The Five Annoying Habits You Need To Break

The Five Annoying Habits You Need To Break
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Scott Stein (pictured below) is a leadership and productivity specialist and author of Leadership Hacks: Clever shortcuts to boost your impact and results. In this guest post, Stein looks at the bad habits we all need to ditch to get our lives motoring once again…

Do you ever feel like there are not enough hours in the day to finish everything that needs to be done?  You’re always running late from commitment to commitment with no time to catch your breath? Or maybe it’s your friend looking at you in frustration because you were checking emails on your mobile phone – again?

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Everywhere you look the hectic pace of life has gone into warp speed and many of us are looking for ways to get back on track.  Let’s take a closer look at the 5 trends impacting work and home—and strategies you can use to stay on track.

  1. Digital overload – we can’t keep up

The internet was supposed to make our life easier—but now if constantly invades our lives.    Email messages, Facebook posts and a relentless stream of digital communication bombards us 24/7.  It is becoming more and more challenging to keep up with all the information because of the speed it is coming at us.

We need to start taking control of our digital devices—rather than them controlling us.  Stop yourself from checking the next email every 15 minutes.  Create a game that fines anyone that checks their mobile phone whist eating a meal together.  And if you have kids, turn off the devices and play a board game that gets everyone involved together.

  1. Distraction management – lack of focus

The constant barrage of numerous activities, options and choices grabs our attention making it tougher to focus on what matters. n his book, Focus, Daniel Goleman calls this the era of unstoppable distractions and argues we must learn to sharpen focus if we are to contend with, let alone thrive in a complex world.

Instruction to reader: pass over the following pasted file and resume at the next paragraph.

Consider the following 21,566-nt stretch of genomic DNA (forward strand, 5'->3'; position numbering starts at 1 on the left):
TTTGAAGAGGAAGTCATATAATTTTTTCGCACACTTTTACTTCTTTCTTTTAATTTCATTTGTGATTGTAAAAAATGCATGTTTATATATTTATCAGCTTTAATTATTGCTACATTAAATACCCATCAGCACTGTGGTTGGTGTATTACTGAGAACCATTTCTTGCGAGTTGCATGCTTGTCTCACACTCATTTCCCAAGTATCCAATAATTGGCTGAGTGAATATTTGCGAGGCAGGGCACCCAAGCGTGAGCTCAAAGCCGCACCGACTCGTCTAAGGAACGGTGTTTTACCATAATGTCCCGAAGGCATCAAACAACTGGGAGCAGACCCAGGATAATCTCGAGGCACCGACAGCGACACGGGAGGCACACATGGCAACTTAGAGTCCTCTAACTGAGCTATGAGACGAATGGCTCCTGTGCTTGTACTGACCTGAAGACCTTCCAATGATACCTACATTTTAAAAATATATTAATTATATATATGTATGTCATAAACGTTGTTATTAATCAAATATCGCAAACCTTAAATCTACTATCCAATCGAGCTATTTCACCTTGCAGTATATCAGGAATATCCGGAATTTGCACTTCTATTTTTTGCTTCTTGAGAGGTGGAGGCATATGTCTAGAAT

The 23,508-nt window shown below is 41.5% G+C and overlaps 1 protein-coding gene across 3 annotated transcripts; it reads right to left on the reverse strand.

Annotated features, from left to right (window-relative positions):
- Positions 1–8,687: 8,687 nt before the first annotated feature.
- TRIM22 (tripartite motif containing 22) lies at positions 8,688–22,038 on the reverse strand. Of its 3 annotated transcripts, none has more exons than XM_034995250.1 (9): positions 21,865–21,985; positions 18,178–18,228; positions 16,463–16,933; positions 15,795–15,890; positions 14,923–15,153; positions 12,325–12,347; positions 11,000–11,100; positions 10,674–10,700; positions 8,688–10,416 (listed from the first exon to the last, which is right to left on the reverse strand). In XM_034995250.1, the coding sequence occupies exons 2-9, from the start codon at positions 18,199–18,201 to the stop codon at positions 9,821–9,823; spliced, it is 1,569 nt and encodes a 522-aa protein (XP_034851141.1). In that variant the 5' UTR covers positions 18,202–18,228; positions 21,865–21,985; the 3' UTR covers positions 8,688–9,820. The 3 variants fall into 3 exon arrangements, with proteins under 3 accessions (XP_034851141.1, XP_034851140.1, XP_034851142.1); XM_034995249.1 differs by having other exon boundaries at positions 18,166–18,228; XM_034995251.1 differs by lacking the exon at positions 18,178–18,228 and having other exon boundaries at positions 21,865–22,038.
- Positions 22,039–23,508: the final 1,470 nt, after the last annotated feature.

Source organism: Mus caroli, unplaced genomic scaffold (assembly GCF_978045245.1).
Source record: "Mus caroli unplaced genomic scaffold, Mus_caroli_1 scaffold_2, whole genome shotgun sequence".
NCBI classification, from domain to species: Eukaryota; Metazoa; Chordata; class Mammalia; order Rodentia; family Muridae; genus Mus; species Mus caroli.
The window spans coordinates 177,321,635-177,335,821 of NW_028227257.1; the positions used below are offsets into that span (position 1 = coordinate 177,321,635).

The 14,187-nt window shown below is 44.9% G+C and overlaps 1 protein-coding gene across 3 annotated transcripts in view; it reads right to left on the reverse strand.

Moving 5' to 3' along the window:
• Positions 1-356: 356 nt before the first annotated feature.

So what should we do about it?  We need to start focusing and prioritising the things that are important to us—and start putting time and effort into them. Start by writing down the things that are important.  Then make time in your schedule to do these things.   Also make an effort to eliminate other options that come up that can distract you.

  1. The busy syndrome – gotta be busy

Our society has become so highly strung that we need to be constantly occupied.  And worse yet, it does not matter what it is we are doing – as long as we are busy doing it!

Sometimes we need to take the time to stop and take a break.  Look for ways to grab a short break, go to a movie, read a book, or walk on the beach.  Life should be less complicated and allow you to catch your breath, without feeling like you are constantly running from one thing to the next.

  1. Lack of awareness

As humans we fall into unconscious patterns of behaviour.  Sometimes we move through our day on mental autopilot, just going through the motions without really noticing the world (or people) around us.

We need to start looking around us and take the time to start making some conscious choices about the type of life we want to live. We need to look up from work and take a look around and remember why we are working. When you spending time with your loved ones and family be fully present and look for ways to laugh and enjoy the time together.

  1. Increase in fear and anxiety

Everywhere we look the news and headlines are constantly filled with negative themes and stories:  natural disasters, riots, murders, and crime constantly barrage our minds.  This can easily put fear and anxiety at the forefront of our thinking.

Starting paying attention to the news and stories that you listen to.  Look for the positive things that are happening.  Ten-year-old Jack Berne from St John the Baptist Primary School in Freshwater heard about how the drought was financially and emotionally crippling farmers across NSW.  He started the Fiver for a Farmer initiative to encourage people to donate $5 to help make a difference to others.  In the first five weeks, he has raised over $1million to help these families and helping ease some of their anxiety.  We need to also share more positive stories (tell others about Jack!)

If you can take a few moments to focus on what is important you can get back on path.  More importantly, your family and friends will thank you.

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